(this is a direct sequel to this story. you might want to read it first)
Mouse never returned.
The rest of them—Stance and Tide and Ashes and Sparrow—always knew that it was a possibility. The ruins were dangerous, they knew that well enough; the unquiet dead, the ancient traps ...
But Mouse was supposed to be better.
She was the best of them.
And yet ...
"S-she's fine," Tide finally stammers, "just ... just delayed a bit. Right? She has to be ..."
Sparrow, pragmatically, voice empty of their usual lilt: "It's been a week."
"We could try to find her ...?" Ashes says, clutching his bad arm tightly against his chest. He should know better. He's always forced himself to be too brave.
Tide shivers at the thought, brain gripped by a cold fear which the heat from their fire has never yet thawed.
"You think we'd be any use? We wouldn't get halfway to the vault without her, and who knows where she is."
"Maybe she's stuck somewhere? Caught in a cave-in, not a trap. Maybe she needs our help."
"S-she wouldn't get caught like that, not Mouse ..."
Poor, loyal Tide.
She's always idolized Mouse, ever since that day long ago when she got her name on the sea's iridescent shore. Mouse pulled her weak, loose-skinned form out of the wave's oily grasp as if she weighed nothing at all, and slapped away the ocean's last clinging tendrils—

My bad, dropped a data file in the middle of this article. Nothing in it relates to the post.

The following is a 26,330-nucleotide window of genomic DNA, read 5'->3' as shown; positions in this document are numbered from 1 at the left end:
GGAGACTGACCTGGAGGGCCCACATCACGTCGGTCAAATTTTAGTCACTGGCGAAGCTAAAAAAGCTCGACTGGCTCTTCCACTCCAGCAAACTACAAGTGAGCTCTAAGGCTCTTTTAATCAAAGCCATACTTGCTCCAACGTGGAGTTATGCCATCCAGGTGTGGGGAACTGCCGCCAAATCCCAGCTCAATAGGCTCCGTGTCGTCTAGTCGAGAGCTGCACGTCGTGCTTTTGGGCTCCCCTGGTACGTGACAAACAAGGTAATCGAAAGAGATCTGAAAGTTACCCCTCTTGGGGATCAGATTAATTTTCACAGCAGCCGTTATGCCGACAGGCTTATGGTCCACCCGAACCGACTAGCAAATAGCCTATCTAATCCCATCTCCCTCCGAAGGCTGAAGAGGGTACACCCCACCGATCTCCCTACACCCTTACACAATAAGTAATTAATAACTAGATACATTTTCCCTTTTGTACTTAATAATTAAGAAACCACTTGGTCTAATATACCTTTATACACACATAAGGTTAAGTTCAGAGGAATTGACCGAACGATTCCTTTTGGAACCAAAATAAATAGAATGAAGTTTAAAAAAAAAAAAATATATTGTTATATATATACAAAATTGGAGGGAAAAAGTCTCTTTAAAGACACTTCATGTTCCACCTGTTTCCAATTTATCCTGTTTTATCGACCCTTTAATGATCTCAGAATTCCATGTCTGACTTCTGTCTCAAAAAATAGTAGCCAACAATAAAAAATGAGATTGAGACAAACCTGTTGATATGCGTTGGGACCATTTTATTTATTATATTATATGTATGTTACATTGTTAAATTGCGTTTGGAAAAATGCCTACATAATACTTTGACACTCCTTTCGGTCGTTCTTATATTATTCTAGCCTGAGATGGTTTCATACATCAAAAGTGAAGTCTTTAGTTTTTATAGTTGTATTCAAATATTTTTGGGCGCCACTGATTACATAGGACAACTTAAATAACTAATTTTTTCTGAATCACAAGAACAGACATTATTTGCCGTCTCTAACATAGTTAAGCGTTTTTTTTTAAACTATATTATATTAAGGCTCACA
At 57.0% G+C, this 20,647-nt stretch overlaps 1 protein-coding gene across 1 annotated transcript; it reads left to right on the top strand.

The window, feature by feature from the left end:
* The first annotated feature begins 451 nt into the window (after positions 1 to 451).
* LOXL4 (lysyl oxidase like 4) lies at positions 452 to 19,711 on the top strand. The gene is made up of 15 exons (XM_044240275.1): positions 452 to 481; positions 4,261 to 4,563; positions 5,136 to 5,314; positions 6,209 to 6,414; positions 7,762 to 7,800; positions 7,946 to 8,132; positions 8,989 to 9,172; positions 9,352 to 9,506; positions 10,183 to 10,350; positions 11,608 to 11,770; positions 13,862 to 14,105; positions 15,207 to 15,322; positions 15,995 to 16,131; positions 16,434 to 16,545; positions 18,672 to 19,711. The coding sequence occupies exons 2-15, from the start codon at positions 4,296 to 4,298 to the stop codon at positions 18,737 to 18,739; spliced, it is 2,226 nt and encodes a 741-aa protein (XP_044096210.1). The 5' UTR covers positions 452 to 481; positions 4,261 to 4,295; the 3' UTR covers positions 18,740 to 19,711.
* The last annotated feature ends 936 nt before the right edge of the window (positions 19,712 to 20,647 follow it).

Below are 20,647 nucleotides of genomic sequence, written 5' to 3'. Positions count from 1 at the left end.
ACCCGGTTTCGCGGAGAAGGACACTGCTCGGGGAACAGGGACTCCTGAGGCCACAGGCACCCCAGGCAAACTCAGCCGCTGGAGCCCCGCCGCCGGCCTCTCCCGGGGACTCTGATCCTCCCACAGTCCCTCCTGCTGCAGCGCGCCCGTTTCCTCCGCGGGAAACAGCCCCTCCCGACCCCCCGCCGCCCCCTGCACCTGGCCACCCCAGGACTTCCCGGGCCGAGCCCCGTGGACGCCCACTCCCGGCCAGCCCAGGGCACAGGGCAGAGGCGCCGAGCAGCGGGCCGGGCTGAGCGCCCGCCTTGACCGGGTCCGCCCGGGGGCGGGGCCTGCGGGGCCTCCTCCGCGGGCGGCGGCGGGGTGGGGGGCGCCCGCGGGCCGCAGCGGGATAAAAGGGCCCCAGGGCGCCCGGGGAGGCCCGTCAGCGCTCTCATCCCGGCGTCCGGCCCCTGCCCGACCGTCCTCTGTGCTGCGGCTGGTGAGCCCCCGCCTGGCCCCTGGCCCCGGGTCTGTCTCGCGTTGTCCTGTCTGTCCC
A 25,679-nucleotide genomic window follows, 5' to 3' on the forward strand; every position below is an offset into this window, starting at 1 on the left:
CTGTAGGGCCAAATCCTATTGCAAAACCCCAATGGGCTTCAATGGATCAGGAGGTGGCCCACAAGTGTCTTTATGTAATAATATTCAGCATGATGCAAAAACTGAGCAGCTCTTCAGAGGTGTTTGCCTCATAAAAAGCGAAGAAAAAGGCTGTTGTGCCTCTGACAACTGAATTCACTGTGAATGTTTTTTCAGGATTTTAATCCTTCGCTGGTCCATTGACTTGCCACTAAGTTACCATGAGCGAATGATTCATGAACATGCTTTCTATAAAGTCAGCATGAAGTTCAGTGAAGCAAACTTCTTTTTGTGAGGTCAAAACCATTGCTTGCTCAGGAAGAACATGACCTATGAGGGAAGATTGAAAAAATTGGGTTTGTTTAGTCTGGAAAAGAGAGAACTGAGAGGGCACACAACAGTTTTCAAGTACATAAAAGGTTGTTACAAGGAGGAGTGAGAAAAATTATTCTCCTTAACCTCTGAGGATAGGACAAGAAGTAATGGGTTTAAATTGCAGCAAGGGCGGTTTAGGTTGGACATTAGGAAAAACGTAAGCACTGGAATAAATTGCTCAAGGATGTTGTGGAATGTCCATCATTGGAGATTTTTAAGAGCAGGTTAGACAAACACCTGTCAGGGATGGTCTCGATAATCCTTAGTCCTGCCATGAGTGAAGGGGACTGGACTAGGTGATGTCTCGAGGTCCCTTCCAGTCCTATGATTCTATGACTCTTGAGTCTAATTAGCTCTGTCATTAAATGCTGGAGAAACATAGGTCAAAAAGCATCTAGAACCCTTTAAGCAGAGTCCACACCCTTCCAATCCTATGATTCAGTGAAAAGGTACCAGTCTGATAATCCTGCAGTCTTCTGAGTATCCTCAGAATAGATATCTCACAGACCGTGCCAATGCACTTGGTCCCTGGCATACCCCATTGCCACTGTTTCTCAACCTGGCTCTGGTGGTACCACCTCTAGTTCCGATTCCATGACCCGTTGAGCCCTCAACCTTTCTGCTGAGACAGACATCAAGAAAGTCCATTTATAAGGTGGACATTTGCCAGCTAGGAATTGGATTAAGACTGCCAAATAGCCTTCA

Perhaps her name was cruelly given, a reminder of something she'd rather forget, but it was hers.
"But what if—"
"No," Stance's voice rumbles deep inside their bones, as distantly inevitable as a storm gathering over far-off mountains, "we cannot."
The others glance uneasily at the place outside their circle where Stance doesn't sit; the place where each of them sees her wide-shouldered bulk painted in the splotchy brushstrokes of phantom nerve impulses. Her existence infects all of them equally.
"Stance, uh, can you feel anything about Mouse ...?"
The three of them don't like thinking about Stance, nor the ways she drinks down their senses and feels their thoughts. That ancient taboo still lingers; only Mouse truly liked her.
"She is gone."
"Unknown. Too far away. But the part of me which was with her is gone. Consumed."
"Oh," Ashes murmurs, "so there's no chance that ...?"
"If you found her body it would not be her in it."
Tide starts crying, big bubbly tears dribbling out of eyes already worn and red. The others move to comfort her, and themselves; Stance lets her body fade as she paints opiate warmth across her vessels' bodies.
Far away, in the heart of the ruins, Mouse struggles to claw her way out of that old brass bowl.